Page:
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Carrying learning French at Senior school after 7 years of it at junior school

Discussion in 'Secondary' started by Princessdoucepie, Mar 20, 2020.

  1. Princessdoucepie

    Princessdoucepie New commenter

    Dear All,

    I hope you can provide me a bit of hope/suggestions/advice...
    I joined a great independent girls junior school last January as an MFL coordinator. After a meeting with my counterpart at the senior school, I realised that the majority of the girls drop French in favor of Spanish in Year 8. I realise this is a national trend. However, I find it a real shame that after learning it for over 7 years, they just drop the subject without any recognition/level. Also what is the point in my teaching it at all? The situation is such that this year, there are no French A levels being sat; and only a few girls carry it to GCSE.

    I am thinking of suggesting the following:
    1. Bringing French GCSEs forward in year 8/9: this means rewriting a more academic SOW for the junior school
    2. Bringing in the DELF exam to award the girls a level globally recognised.

    My questions to you are:
    1. Are you experiencing or have you experienced the same issues?
    2. What strategy have you used to remedy/ slow down the problem?

    Please do drop me a line, if you can think of anything. I would be very interested in reading your stories/opinion/advice.

    Many thanks,

    Princessdoucepie
     
  2. minnie me

    minnie me Star commenter

    Perhaps you should ask the girls why the option to take up Spanish is more attractive ? Motivation may be a factor ? I think there are lots of students who study languages for 5 years plus , may secure a grade at exam level - because they HAVE to but rarely use what they have learnt , which is usually to an ‘exam brief ‘ and often not fit for purpose. Happens all over If you really want to reverse the trend I suggest you be more analytical ?but would reject more cramming at an earlier KS ....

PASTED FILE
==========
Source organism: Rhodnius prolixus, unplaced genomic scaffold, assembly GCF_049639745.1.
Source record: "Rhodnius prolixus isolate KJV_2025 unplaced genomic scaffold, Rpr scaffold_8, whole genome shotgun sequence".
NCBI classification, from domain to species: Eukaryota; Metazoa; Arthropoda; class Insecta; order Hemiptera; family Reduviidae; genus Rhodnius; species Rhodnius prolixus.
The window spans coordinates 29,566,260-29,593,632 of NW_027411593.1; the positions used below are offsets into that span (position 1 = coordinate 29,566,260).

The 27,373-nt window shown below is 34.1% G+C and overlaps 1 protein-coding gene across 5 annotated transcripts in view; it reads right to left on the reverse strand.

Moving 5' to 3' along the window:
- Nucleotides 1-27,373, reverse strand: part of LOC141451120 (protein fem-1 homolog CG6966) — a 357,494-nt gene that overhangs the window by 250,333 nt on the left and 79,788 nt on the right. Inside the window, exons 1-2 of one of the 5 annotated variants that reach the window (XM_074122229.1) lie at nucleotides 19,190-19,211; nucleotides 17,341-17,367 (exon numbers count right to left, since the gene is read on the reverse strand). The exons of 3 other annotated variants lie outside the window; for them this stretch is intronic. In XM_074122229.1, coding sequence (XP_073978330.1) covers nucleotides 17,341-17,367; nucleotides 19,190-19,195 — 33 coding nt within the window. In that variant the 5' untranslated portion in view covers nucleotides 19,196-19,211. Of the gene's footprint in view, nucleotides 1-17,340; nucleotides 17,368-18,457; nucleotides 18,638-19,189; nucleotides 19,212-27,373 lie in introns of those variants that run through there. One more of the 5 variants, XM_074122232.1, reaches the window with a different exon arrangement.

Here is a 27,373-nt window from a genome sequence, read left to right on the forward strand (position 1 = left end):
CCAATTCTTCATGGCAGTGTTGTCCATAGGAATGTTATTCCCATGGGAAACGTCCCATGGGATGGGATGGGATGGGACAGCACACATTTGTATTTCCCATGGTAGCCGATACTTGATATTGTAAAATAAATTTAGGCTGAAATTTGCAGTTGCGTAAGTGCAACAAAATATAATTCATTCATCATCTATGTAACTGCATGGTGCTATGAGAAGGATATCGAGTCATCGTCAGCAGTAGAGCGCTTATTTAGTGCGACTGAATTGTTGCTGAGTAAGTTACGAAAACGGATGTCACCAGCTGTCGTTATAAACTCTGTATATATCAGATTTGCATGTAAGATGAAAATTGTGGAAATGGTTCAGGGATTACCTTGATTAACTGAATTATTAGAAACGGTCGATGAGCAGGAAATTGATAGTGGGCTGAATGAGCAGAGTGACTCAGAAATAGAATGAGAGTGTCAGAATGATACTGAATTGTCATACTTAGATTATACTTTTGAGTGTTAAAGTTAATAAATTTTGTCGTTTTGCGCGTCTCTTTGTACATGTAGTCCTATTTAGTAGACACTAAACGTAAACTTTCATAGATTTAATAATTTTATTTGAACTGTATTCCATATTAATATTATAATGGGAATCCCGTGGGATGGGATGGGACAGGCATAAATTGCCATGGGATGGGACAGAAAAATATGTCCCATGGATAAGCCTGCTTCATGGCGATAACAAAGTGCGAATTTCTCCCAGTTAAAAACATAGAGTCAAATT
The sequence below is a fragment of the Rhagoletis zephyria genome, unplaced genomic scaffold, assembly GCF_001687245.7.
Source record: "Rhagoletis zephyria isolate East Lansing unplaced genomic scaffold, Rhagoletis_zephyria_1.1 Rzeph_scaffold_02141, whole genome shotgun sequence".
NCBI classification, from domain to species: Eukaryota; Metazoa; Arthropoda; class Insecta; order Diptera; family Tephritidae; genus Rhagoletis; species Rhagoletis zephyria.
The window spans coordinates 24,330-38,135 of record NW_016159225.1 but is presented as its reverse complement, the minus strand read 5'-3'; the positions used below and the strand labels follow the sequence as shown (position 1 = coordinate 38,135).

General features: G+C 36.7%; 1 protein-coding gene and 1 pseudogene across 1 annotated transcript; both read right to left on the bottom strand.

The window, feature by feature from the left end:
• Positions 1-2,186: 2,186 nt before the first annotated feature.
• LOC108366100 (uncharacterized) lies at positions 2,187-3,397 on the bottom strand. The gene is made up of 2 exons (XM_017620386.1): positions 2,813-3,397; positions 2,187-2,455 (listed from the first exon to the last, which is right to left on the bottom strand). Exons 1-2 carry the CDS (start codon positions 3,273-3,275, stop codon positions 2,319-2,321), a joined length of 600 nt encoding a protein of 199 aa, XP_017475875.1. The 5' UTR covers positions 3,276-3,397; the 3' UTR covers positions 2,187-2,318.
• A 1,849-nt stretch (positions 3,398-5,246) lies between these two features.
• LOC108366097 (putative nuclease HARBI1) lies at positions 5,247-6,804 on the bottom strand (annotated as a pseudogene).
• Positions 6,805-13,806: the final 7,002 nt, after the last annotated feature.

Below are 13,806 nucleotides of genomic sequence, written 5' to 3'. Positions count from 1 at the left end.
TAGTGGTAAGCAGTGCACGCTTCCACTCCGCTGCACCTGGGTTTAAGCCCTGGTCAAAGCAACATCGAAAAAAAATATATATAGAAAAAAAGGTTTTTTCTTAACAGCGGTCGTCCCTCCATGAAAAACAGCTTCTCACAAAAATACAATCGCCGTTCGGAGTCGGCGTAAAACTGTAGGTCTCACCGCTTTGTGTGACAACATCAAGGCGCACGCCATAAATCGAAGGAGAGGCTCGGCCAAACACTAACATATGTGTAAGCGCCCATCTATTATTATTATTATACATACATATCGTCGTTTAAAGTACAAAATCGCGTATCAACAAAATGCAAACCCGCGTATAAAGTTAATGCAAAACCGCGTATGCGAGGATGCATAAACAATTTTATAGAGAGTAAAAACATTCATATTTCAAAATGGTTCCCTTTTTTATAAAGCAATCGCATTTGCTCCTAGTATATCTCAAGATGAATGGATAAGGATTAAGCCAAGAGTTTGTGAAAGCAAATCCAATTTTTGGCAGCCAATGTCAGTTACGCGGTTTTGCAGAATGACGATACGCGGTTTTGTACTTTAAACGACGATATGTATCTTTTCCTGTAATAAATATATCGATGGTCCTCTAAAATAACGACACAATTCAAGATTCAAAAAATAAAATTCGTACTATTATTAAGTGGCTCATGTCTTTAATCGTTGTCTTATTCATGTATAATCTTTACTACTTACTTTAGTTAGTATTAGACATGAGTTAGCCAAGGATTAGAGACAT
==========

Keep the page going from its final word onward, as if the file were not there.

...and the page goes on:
Re your why bother teaching it at all ? - well yes I suspect for many it is because it fills a gap in the curriculum rather than develop a real love of language / learning / culture. There are plenty of opportunities for your girls to rediscover French as young adults ? If they really want to embrace it then they will?

    Just because you experience something does not mean it has to be tested ?

    Surprised that your students do not pursue two languages @ KS4.
     
    Princessdoucepie likes this.
  3. Morninglover

    Morninglover Star commenter


    I think that's unrealistic - the number of people who seriously learn a language post-school/university (unless they move to the country) is pretty low, especially for English speakers who have the advantage (or disadvantage if you want to learn a language) that much of the world knows some/a lot of English.
     
  4. minnie me

    minnie me Star commenter

    I am ex languages but not precious about my subject . Perhaps the LT at the OP ‘s school have appointed her to come up with a game plan to address the non take up of French ?
     
  5. cork227

    cork227 New commenter

    I think getting Y8/9 to sit GCSE is rather ambitious as the GCSEs are quite challenging. At our school, native speakers of the language are discouraged from sitting the GCSE until at least Y10 and those who sit it earlier rarely get 9s (7 & 8s yes, but not the top grades). And these are native speakers, so I'm not sure how you would get non-native Y8/9s up to that level.

    Perhaps look at getting students more interested in French culture (not just France) - I think the main reason Spanish is so popular is because hispanic culture is everywhere these days, so if you can show the good side of French culture, this might also help.
     
    agathamorse likes this.

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